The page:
Second Type of Mosquito That Carries Zika Virus Found in Tony Orange County Neighborhood

Jack Leonard/New Orleans Mosquito and Termite Control Board/Getty Images

Asian Tiger mosquitoes were found at a home near Lake Mission Viejo last week; it's the second type of mosquito known to carry the virus that's been found in the area.

A type of mosquito that carries the Zika virus has been found in Orange County, Calif., an official said over the weekend.

According to the Orange County Register, Asian Tiger mosquitoes were found last Tuesday near the tony Lake Mission Viejo, at a home near the corner of Olympiad Road and Melinda Road.

Dave Leckness, a trustee with the Orange County Mosquito and Vector Control, said Saturday that the mosquitoes were discovered using traps outside the home, whose residents have been getting bitten by the insects.

Vector Control inspectors will return to the home to set more traps and look for other Asian Tiger mosquitoes in the area around the private, manufactured lake, which is surrounded by multimillion-dollar homes.

"This coming week we will treat it aggressively," Leckness told the Register. "We want to keep the mosquitoes out of here. ... [Zika] frightens us."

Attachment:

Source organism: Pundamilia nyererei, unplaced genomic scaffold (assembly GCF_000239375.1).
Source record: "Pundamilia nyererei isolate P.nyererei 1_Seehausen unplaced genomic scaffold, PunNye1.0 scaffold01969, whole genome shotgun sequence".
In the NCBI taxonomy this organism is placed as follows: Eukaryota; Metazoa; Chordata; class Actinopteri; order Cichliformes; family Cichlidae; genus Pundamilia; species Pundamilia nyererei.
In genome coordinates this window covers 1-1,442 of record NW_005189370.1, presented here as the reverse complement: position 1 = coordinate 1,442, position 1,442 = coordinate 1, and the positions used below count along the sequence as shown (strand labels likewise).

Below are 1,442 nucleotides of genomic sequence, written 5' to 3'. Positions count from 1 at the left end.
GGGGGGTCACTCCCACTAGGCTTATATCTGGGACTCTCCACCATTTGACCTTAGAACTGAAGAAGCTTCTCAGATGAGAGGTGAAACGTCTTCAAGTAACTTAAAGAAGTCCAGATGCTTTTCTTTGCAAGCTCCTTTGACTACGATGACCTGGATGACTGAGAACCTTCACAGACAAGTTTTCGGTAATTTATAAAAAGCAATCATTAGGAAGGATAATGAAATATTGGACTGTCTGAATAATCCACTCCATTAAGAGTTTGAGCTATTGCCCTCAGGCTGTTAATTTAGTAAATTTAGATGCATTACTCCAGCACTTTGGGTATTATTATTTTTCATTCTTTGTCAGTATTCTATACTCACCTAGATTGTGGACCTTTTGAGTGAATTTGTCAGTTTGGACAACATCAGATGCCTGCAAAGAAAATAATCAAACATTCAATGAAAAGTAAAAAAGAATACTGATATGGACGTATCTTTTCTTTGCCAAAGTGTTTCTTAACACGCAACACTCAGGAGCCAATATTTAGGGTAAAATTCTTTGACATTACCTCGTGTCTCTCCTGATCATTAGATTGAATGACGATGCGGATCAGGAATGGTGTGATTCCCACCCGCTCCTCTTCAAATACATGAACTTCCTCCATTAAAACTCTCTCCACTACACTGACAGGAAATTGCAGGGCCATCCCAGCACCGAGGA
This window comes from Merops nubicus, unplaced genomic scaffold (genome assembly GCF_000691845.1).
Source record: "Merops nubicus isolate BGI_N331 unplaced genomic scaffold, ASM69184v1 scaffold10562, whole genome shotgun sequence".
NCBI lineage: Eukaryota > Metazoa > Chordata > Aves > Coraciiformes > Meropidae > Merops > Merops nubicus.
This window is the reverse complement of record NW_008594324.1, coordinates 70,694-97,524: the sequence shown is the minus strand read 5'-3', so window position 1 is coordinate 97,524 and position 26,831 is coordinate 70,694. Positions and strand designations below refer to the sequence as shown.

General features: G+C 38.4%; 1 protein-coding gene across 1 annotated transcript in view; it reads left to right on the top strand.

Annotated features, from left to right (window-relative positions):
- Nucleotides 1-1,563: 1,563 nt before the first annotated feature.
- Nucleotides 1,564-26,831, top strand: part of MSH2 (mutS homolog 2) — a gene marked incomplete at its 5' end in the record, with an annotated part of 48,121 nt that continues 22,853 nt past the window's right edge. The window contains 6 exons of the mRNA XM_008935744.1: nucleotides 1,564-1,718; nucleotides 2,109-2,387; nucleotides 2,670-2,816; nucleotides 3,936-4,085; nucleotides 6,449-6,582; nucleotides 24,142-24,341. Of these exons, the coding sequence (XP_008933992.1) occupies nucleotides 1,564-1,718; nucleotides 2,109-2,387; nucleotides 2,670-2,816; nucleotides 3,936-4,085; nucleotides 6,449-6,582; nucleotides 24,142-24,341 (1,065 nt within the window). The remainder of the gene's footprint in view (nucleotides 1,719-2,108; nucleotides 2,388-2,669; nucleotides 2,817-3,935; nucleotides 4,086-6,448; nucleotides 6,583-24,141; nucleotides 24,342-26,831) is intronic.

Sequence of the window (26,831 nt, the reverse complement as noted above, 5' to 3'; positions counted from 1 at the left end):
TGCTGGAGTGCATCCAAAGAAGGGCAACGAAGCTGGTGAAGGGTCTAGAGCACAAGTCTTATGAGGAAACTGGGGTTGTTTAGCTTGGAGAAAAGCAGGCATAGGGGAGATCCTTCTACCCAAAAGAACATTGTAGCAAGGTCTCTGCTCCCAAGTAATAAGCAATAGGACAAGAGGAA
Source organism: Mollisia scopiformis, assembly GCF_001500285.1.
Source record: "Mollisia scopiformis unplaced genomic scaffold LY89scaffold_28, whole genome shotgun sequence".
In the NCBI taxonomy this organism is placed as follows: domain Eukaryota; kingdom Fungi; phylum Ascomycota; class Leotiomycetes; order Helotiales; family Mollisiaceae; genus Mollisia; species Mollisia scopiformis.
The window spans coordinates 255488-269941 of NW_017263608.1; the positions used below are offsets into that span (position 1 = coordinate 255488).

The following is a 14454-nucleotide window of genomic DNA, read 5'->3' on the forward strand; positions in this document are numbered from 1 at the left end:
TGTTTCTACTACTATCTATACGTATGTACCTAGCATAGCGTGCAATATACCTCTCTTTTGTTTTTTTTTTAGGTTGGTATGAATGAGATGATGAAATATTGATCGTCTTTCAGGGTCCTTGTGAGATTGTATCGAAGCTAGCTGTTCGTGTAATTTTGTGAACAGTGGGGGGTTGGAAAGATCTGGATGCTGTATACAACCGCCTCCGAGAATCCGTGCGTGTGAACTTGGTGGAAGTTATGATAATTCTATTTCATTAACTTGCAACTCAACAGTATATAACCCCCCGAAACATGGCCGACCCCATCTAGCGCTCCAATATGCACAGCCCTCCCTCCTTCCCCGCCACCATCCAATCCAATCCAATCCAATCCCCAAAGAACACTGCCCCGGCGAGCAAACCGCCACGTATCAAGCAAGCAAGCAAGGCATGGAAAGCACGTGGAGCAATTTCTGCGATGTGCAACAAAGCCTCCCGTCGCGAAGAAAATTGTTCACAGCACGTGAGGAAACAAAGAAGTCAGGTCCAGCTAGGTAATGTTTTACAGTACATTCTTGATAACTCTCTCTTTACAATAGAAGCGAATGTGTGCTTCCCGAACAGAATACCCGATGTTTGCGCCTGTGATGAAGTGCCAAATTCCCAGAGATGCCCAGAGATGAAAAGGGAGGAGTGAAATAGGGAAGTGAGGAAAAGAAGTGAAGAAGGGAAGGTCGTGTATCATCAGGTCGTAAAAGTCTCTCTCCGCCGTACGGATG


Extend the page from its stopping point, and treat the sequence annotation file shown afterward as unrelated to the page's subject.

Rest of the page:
This is the second type of mosquito known to carry the Zika virus that's been found in Orange County, following the discovery of yellow fever mosquitoes in October.

According to the California Department of Public Health, all but one of the 153 cases of Zika infections documented in California as of Friday have been travel-related (the exception was a sexual transmission) and not transmitted locally. There have been 34 cases in Los Angeles County and 10 in Orange County.

Most people infected with the Zika virus do not develop symptoms or will show signs of mild symptoms including fever, rash, joint pain and eye redness. There is no medicine or vaccine to treat the virus.

Pregnant women are the most at risk, with babies born to infected mothers showing signs of microcephaly — including smaller than normal heads — or brain damage, among others.

The news comes on the heels of a new Zika case discovered outside a Miami neighborhood where mosquitoes have spread the virus to more than two dozen people. The Florida Department of Health released a statement Friday announcing that its Zika caseload has risen to 28, with three new cases in Miami-Dade County.

The Associated Press contributed to this report.

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